Tag Archives: GRB

Scientists puzzle over possible connection between a fast radio burst and a gamma ray burst

The uncertainty of science: In trying to explain the relatively new mystery of fast radio bursts (FRB), of which only about 20 have been detected and of which very little is known, scientists are intrigued by a gamma ray burst (GRB) that apparently occurred at the same time and place of one FRB.

Seeing the FRB event in a different wavelength would normally help astronomers better understand the FRB The problem is that this particular GRB only makes the mystery of FRBs more baffling.

One puzzle is that the two signals portray different pictures of the underlying source, which seems to be as much as 10 billion light years (3.2 gigaparsecs) away. Whereas the radio burst lasted just a few milliseconds, the γ-ray signal lasted between two and six minutes, and it released much more energy in total than the radio burst. “We’ve pumped up the energy budget more than a billion times,” says study co-author Derek Fox, an astrophysicist at Penn State.

This has big implications for the FRB’s origin. One leading theory suggests that FRBs are flares from distant magnetars — neutron stars with enormous magnetic fields that could generate short, energetic blasts of energy, and do so repeatedly, as at least one FRB is known to do. Although magnetars are thought to produce γ-rays, they would not emit such high energy and over such a long time, says Fox. “This is a severe challenge for magnetar models,” he says.

Engineers have returned to full operation the x-ray instrument on the Swift gamma-ray burst space telescope.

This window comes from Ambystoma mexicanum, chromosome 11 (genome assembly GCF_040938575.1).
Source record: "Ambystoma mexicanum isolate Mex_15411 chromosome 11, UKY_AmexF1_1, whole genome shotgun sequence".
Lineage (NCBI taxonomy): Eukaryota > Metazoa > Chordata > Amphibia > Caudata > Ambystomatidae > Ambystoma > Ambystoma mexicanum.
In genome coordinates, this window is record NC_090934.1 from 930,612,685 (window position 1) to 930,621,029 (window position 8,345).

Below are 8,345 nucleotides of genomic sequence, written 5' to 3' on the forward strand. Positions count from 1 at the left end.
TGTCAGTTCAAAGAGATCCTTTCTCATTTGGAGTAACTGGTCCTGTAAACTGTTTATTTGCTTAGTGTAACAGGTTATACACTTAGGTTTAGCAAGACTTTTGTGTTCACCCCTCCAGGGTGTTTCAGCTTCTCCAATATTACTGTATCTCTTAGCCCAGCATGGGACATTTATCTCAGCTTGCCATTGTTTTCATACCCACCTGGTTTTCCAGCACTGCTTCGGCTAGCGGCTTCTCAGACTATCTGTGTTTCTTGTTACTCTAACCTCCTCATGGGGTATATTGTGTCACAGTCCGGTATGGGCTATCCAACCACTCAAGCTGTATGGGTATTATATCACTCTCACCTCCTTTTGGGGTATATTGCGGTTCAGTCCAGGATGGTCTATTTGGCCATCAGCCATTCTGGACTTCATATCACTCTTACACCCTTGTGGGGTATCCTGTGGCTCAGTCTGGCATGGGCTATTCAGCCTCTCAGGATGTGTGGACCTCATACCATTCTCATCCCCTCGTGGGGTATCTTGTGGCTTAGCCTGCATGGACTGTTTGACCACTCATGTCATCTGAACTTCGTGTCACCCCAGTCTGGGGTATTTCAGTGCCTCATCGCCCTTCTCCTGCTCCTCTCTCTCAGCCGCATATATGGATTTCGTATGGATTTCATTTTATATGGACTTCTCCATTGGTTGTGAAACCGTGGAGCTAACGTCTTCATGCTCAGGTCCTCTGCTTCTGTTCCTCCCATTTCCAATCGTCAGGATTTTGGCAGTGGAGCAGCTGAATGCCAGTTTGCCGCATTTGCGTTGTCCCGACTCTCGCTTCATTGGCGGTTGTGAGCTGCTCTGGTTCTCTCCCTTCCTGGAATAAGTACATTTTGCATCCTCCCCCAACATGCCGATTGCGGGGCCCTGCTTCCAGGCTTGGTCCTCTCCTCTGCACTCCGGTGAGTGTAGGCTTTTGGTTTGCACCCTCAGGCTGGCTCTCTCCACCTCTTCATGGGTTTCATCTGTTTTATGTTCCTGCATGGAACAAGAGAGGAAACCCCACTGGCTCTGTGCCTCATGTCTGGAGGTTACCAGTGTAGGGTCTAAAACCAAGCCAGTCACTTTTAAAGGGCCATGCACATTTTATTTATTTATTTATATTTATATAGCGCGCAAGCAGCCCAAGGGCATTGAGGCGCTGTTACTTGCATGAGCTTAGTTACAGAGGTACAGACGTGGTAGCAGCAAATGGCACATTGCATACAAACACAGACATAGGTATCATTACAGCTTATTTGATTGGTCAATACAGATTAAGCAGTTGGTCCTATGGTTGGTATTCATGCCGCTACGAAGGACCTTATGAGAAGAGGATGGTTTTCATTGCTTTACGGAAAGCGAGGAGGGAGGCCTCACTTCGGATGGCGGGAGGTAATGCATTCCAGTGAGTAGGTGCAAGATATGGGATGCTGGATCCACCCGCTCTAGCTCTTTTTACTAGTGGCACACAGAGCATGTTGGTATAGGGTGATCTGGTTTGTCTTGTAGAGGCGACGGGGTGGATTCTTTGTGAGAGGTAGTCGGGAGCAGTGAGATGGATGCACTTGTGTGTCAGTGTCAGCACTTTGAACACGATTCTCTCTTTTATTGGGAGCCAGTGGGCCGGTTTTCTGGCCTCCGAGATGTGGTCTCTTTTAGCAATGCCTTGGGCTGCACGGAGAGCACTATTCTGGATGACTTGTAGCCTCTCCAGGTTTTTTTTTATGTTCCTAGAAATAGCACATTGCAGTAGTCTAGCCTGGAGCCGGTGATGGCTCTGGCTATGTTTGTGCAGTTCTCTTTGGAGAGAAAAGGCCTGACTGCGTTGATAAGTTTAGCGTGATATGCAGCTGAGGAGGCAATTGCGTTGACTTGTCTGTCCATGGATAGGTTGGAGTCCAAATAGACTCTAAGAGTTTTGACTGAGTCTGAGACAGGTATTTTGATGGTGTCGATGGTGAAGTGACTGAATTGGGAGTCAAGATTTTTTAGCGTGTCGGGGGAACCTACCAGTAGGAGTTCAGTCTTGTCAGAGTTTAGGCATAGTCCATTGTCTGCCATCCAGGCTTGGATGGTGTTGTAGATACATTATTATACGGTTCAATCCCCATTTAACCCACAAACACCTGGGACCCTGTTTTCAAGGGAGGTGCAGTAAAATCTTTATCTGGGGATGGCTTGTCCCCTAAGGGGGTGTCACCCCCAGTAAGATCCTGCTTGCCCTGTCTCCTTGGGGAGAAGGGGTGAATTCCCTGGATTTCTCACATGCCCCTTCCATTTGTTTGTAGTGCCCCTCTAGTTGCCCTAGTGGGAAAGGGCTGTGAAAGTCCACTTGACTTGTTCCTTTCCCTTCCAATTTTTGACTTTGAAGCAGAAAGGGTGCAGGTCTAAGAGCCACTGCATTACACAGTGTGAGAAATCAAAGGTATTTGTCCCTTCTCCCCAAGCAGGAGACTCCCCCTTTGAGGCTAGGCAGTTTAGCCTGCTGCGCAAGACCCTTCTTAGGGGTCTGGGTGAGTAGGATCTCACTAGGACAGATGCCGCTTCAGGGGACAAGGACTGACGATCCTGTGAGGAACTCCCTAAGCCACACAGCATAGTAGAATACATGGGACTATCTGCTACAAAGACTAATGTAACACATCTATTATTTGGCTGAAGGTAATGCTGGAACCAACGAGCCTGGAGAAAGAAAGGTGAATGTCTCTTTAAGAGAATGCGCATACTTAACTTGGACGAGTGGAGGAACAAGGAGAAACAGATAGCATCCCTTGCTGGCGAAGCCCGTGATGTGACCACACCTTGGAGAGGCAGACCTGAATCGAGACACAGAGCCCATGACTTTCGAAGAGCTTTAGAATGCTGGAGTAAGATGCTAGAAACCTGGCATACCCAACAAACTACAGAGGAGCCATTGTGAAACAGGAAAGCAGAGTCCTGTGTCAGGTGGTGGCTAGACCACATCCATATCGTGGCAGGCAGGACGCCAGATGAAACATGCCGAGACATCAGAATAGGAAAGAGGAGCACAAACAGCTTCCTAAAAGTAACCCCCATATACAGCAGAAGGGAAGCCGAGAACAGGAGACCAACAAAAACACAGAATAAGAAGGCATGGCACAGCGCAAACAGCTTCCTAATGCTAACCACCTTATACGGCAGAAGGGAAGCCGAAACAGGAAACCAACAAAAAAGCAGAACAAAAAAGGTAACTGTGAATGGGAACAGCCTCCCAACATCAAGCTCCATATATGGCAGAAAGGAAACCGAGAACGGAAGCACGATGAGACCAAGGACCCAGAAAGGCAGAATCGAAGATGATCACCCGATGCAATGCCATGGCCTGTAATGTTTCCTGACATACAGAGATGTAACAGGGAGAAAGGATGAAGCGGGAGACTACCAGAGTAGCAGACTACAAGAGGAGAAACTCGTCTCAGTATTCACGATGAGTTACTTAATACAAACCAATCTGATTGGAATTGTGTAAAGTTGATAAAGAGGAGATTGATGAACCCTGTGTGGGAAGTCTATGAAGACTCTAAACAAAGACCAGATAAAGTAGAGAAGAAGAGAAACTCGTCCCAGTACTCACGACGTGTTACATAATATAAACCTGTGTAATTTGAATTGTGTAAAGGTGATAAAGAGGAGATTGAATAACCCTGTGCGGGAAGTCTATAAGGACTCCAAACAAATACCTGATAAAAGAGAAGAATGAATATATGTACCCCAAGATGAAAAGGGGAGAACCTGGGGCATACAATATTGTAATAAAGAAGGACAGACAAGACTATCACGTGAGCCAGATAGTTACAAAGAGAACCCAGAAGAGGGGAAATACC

Engineers have returned to full operation the x-ray instrument on the Swift gamma-ray burst space telescope.

They are still investigating what went wrong this week, but have figured out how to get the instrument back in full automatic robotic mode so that it can gather x-ray data on gamma ray bursts within seconds of their occurence.

Astronomers have found evidence which suggests that most of the universe’s gold was created during the collision and merger of two neutron stars.

Astronomers have found evidence which suggests that most of the universe’s gold was created during the collision and merger of two neutron stars.

A binary of two neutron stars will eventually spiral into each other. When they do, scientists believe that their violent merger produces short gamma ray bursts (GRB). Observations of a short GRB burst in June found a lot of spectroscopic evidence of gold.

[T]he explosion had been responsible for the creation of a whole menagerie of heavy elements. They estimated that an equivalent of 1% of the sun’s matter was being flung out from the collision in a tail, and about 10 parts per million of that tail was made of gold.

Last Saturday the space telescope Swift detected the most powerful gamma ray bursts ever detected.

Last Saturday the space telescope Swift detected the most powerful gamma ray burst ever detected.

You can see the raw reports of the detection, followed up immediately by a host of other ground-based and space-based observations at this website. Click on the circulars for GRB130427A, starting with circular 14448. When this happened last Saturday I was out camping. When I got home there were dozens of circulars to look at. Based on the data here, this gamma-ray burst was relatively close for a grb, approximately 3.6 billion light years away.